What makes a good organization become great in terms of technology?
In the book, Good to Great by Jim Collins, the author describes a five year study conducted in organizational greatness and what makes a good enterprise become great. Here are some finding in terms of achieving technology success:
- Align technology with your mission—the key question that drives the enterprise’s technology is whether it fits directly with “what you are deeply passionate about…what you can be the best in the world at…[and] what drives your economic engine.”Through the User-centric EA target architecture, transition plan, and IT governance, EA moderates new investments in IT so they align with mission requirements and priorities.
- Technology enables mission execution—“Good-to-great companies used technology as an accelerator of momentum, not a creator of it…a company can’t remain a laggard and hope to be great, but technology by itself is never a primary cause of either of greatness or decline." User-centric EA synthesizes business and technology information to enhance decision-making. EA ensures that the organization’s technology direction and investments enable mission.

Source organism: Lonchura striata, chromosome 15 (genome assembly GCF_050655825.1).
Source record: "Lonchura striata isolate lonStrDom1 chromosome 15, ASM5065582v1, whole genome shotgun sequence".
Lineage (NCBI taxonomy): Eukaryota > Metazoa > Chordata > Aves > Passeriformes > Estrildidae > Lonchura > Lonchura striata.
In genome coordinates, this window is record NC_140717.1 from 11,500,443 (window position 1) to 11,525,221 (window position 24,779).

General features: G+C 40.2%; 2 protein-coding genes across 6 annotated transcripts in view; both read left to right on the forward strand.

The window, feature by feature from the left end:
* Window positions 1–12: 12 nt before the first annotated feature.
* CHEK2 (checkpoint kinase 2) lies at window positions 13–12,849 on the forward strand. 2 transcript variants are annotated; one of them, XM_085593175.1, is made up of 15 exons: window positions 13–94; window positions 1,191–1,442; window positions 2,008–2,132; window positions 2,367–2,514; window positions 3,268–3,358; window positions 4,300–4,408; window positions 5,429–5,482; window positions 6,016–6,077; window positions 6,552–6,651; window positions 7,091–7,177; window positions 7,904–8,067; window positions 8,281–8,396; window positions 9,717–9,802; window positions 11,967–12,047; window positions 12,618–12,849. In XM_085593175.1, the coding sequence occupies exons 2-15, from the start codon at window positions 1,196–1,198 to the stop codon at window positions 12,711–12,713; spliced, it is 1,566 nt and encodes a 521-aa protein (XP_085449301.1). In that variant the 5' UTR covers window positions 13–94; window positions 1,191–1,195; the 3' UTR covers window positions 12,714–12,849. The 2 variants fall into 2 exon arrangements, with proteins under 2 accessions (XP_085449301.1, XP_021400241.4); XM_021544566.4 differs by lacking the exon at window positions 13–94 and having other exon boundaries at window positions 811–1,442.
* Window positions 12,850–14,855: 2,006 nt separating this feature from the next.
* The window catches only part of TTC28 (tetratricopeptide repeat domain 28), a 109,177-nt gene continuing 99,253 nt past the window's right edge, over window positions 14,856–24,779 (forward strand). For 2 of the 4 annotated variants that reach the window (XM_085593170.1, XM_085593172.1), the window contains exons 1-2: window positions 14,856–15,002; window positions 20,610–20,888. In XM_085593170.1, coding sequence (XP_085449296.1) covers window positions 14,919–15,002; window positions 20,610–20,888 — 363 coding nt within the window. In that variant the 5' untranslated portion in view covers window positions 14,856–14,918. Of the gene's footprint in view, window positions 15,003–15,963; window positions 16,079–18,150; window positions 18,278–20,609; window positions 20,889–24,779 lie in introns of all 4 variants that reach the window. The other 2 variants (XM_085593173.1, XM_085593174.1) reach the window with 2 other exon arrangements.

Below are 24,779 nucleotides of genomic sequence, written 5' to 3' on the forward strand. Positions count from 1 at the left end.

- Culture of discipline—Good-to-great companies have disciplined thought and action. They “respond with thoughtfulness and creativity, driven by a compulsion to turn unrealized potential into results; mediocre companies react and lurch, motivated by fear of being left behind." User-centric EA is a structured approach to managing and integrating business and technology. EA ensures that the organization follows an adaptable plan and does not get lurched around by the changing market, competition, or technology tides.
- Change incrementally—“‘crawl, walk, run’ can be a very effective approach, even during times of rapid and radical technological change.” User-centric EA develops the target and transition plan for the organization, which ensures an approach of incremental change. New IT investments and business process improvements are done in a phased approach, rather than trying to “eat the elephant in one bite.”